‹ ALL ARTICLES

Interview: Luc Sante on Crime Cinema

   

Tonight, the Museum of the Moving Image is honoring legendary caper and crime writer Donald Westlake with a screening of John Boorman's hallucinatory Lee Marvin vehicle Point Blank (1967), followed by a conversation between Abby Westlake, Lawrence Block, and Luc Sante. Sante has written extensively on crime fiction, and recently shared a few thoughts with me about noir, work, and honesty.

Cosmo Bjorkenheim: Under the Hays Code, methods of crime were not to be explicitly presented in the movies, but ever since at least Raoul Walsh’s The Roaring Twenties there’s been a sort of sub-genre of crime/heist movie (that I’ve heard called “competence porn”) that lays out criminal techniques in forensic detail like a how-to guide (Rififi probably being the classic example). In his recent book on Bresson, Brian Price even praised Pickpocket for teaching the audience “how to live outside of the system of capital.” Can you think of other examples of this sub-genre and what its political/practical value might be, beyond merely fetishizing technique?

Luc Sante: Jacques Becker's Le trou, which makes you think that you, too, could escape from prison, and many of Jean-Pierre Melville's movies have this quality, too—Bob le Flambeur, Le cercle rouge, Un flic... It's a quality I associate more with French movies than American ones, maybe because of the Hays Code, maybe because of the Cartesian method every French person receives intravenously in school. On the other hand, there's Ulu Grosbard's tremendous Straight Time and even David O. Russell's flawed but interesting American Hustle, so I could just be misremembering. In any event, the great advantage to this sort of approach is that it turns the picture into a narrative machine. It invites suspense—waiting for something to go wrong—but also its inverse, the satisfaction of watching gears mesh and billiard balls fall into their pockets. This putative subgenre treats crime as work and the accomplished criminal as an artisan, and watching difficult work done well and smoothly is a great pleasure that has otherwise been insufficiently exploited by cinema. I should also say that Kurosawa's crime pictures have this quality in spades. I sense that Johnnie To would also be adept at depicting work, but he kills his characters before you get a chance to find out.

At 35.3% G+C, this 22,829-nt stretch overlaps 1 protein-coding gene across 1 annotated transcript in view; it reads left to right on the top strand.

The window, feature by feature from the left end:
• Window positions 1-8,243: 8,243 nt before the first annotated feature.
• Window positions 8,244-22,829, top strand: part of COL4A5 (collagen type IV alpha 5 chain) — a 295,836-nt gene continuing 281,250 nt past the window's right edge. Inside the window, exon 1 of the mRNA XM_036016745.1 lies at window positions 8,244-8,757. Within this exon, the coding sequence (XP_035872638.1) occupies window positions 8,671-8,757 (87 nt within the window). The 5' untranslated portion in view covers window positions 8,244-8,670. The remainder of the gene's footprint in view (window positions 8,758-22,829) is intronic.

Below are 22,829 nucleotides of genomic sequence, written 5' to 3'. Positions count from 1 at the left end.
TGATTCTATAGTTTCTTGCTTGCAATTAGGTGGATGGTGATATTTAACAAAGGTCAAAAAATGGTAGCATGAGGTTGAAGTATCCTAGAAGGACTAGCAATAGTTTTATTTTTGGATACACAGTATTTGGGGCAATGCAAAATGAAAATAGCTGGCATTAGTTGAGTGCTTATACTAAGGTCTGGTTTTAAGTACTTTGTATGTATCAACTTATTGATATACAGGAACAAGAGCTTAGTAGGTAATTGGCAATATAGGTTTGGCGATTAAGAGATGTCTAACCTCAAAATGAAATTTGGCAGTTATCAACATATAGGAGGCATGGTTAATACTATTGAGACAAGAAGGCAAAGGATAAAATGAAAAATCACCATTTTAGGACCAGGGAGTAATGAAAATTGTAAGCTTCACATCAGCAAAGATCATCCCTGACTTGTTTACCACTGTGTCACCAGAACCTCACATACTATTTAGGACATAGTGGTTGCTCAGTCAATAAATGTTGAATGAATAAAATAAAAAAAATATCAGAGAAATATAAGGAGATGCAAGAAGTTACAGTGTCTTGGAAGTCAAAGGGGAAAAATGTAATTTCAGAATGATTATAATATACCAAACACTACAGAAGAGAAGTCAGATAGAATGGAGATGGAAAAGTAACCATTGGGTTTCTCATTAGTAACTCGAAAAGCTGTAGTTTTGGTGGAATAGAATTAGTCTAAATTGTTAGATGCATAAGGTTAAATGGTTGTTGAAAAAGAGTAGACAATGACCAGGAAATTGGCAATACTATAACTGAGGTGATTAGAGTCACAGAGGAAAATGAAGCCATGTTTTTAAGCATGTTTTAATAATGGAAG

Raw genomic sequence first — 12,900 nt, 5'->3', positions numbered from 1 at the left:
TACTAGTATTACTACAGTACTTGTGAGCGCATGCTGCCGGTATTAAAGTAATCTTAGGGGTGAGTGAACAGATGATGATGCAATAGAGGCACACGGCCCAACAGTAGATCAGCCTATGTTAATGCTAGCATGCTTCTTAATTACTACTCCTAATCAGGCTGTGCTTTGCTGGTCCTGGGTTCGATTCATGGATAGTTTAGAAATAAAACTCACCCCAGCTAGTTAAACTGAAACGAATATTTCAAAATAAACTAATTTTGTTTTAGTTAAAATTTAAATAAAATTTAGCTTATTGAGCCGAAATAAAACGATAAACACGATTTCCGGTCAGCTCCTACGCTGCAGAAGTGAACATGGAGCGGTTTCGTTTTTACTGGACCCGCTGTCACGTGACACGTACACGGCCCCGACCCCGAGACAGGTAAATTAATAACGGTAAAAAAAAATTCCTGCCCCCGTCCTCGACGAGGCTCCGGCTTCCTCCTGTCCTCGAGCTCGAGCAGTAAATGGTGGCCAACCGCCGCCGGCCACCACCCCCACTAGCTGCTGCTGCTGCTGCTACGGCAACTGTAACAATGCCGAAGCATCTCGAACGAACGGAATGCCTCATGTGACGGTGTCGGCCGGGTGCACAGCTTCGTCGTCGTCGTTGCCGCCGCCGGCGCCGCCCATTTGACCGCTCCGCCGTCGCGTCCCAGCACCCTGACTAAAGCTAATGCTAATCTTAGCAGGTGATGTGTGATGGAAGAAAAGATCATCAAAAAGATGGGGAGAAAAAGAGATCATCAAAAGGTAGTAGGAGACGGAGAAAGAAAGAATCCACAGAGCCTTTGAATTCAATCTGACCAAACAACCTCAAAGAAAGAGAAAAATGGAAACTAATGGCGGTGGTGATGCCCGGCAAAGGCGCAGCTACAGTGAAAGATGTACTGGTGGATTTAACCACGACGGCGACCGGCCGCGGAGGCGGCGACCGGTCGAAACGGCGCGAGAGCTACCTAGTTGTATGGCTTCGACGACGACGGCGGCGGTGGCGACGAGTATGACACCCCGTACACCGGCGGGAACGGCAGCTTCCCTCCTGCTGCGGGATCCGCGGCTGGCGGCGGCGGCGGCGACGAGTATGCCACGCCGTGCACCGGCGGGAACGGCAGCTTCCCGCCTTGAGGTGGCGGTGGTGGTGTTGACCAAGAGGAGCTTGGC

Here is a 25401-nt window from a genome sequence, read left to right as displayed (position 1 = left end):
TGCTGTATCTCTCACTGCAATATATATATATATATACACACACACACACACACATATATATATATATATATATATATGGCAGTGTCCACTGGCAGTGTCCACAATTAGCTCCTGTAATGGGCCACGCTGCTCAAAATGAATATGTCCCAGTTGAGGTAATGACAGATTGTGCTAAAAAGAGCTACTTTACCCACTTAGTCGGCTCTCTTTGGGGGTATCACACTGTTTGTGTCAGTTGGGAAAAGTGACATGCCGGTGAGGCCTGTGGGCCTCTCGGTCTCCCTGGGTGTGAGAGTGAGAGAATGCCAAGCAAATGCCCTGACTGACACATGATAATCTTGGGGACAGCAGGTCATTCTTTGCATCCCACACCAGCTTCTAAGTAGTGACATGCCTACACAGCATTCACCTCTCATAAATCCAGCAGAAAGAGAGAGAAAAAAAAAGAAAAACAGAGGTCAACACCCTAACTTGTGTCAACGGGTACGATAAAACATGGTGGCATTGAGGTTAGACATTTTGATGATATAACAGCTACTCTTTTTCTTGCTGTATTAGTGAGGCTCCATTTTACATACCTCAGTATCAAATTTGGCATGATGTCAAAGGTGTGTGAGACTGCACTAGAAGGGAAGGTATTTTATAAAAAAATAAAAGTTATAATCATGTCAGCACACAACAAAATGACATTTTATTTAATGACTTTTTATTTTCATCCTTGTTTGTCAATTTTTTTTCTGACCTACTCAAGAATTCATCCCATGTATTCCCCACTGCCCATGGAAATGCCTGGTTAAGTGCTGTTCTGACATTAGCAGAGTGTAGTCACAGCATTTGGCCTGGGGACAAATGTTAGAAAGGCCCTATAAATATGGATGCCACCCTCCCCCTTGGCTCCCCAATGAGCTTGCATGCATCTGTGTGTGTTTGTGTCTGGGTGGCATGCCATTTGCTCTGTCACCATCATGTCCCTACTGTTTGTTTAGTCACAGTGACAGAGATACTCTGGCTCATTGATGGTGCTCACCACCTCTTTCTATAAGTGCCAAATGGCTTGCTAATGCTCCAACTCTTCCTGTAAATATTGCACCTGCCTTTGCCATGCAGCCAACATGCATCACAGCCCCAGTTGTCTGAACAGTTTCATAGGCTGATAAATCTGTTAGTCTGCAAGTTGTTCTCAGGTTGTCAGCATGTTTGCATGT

CB: A lot of classic crime fiction is being reevaluated as “literature” tout court (Richard Stark’s Parker novels being republished by University of Chicago Press, Highsmith by Norton, Simenon and Manchette by NYRB). Does this simply reflect haphazard market forces, or is the canon expanding for some other reason?

LS: I think we've come to realize in the past twenty or thirty years that the very notion of genre is a myth, a holdover of nineteenth-century bourgeois prejudices. There are great crime fictions and great science fictions—and there are lousy coming-of-age and breakup-of-marriage and identity-crisis stories. Because of the economics involved, there is of course an enormous amount of subpar crime and sci-fi (and Western and aviation and so on). Writers were paid small amounts and enjoyed little prestige, and often had to pump out a novel every month to pay the rent. The ones who managed to transcend those limitations in their work were relatively rare. Those who succeeded more often than not—Westlake/Stark, Highsmith, Manchette, Simenon, Chester Himes—were simply phenomenal. And even those whose generally huge output was generally spotty but who now and then wrote a great book—e.g., Jim Thompson, David Goodis, Frederic Brown, Charles Willeford—seem slightly miraculous.

CB: Jim Thompson is one of my favorite hardboiled writers, because apart from probing the minds of psychotic law-enforcers, he teaches us a lot about working life in America, having experienced it first-hand. Who do you find to be the most honest crime writers in this regard?

LS: Here it's time to mention Elmore Leonard, who wrote wonderfully crafted books, with expert pacing, perfect dialogue, and ingenious plots, that nevertheless evaporate so quickly in my mind that I've been able to reread them as avidly as if I were an amnesiac. He's very good on the subject of work, as is Willeford. What they have in common with Thompson is that they all held all kinds of jobs, whereas most of the others named above were always writers. Simenon could research the hell out of most areas of life, but for all that his psychological acuity was second to none, you don't actually feel the sweat and sinew of manual labor in his prose.